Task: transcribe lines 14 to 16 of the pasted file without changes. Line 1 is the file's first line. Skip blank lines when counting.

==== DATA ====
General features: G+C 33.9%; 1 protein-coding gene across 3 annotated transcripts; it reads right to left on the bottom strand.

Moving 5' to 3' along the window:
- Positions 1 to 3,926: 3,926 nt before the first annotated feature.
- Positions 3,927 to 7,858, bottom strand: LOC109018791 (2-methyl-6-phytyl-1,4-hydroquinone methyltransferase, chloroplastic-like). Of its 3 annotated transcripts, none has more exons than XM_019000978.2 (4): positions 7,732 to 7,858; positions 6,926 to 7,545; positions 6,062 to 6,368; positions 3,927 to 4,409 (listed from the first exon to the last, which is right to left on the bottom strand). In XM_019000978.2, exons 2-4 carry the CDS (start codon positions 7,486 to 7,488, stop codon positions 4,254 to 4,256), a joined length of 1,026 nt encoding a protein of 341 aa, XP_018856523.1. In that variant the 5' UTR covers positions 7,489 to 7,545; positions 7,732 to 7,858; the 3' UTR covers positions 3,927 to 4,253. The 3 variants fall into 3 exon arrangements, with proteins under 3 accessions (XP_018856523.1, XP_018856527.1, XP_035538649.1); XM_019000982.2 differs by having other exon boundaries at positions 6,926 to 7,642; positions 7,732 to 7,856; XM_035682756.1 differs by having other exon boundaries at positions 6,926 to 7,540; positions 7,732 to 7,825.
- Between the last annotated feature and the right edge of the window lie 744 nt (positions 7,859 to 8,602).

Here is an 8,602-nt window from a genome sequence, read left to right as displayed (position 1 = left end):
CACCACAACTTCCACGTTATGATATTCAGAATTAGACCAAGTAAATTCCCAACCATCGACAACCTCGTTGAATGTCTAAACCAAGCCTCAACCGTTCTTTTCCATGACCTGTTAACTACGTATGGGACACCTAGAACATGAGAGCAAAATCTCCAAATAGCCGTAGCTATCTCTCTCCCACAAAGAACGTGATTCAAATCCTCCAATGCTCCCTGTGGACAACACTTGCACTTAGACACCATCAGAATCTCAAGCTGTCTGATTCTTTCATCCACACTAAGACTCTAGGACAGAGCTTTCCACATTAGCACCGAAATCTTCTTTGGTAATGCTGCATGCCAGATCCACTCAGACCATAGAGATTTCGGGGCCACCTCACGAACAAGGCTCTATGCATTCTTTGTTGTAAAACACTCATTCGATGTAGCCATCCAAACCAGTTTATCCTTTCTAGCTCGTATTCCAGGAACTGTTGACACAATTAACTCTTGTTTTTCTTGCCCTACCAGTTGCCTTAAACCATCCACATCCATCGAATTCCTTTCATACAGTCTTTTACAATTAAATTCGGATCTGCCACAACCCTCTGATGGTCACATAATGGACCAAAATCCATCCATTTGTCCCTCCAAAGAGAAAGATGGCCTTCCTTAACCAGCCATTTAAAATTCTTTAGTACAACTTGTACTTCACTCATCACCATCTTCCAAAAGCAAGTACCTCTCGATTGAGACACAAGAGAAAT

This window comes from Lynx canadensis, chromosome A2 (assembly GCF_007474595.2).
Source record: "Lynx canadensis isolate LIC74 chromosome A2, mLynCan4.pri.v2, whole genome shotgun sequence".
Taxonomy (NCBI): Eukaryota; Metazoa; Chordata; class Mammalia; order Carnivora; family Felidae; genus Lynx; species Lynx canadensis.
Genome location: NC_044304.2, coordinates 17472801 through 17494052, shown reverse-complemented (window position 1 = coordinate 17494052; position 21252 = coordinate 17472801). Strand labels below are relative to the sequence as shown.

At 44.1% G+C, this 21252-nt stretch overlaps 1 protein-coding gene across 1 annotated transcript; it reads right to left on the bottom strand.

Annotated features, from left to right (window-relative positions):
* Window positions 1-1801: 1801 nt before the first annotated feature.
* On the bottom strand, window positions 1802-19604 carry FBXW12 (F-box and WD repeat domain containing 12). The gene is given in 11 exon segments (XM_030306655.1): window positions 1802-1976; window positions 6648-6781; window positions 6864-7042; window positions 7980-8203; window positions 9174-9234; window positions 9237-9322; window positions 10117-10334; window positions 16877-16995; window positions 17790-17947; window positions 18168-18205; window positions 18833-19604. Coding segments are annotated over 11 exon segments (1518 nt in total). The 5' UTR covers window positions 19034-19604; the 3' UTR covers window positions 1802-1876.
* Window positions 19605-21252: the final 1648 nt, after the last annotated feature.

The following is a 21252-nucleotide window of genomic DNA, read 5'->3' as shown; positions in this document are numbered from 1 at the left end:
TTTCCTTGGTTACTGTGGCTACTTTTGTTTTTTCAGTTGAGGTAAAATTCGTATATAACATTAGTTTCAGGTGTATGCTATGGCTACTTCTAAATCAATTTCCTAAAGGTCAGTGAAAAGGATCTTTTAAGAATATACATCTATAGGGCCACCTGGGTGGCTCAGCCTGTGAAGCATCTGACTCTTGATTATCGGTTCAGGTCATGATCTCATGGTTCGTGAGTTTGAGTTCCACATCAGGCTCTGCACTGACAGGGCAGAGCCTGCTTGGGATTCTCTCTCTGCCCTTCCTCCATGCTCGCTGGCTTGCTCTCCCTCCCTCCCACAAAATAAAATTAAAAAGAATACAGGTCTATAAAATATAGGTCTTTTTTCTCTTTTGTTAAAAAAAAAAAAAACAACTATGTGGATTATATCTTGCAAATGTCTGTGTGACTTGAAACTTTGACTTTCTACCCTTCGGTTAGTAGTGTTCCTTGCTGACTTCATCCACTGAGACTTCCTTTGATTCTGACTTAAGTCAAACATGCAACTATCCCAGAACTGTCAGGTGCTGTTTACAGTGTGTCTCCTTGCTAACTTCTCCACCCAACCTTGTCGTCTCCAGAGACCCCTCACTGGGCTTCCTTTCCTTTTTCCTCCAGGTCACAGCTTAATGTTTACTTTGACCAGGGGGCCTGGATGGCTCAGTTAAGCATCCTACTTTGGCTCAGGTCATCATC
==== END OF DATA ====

* Window positions 1-1801: 1801 nt before the first annotated feature.
* On the bottom strand, window positions 1802-19604 carry FBXW12 (F-box and WD repeat domain containing 12). The gene is given in 11 exon segments (XM_030306655.1): window positions 1802-1976; window positions 6648-6781; window positions 6864-7042; window positions 7980-8203; window positions 9174-9234; window positions 9237-9322; window positions 10117-10334; window positions 16877-16995; window positions 17790-17947; window positions 18168-18205; window positions 18833-19604. Coding segments are annotated over 11 exon segments (1518 nt in total). The 5' UTR covers window positions 19034-19604; the 3' UTR covers window positions 1802-1876.
* Window positions 19605-21252: the final 1648 nt, after the last annotated feature.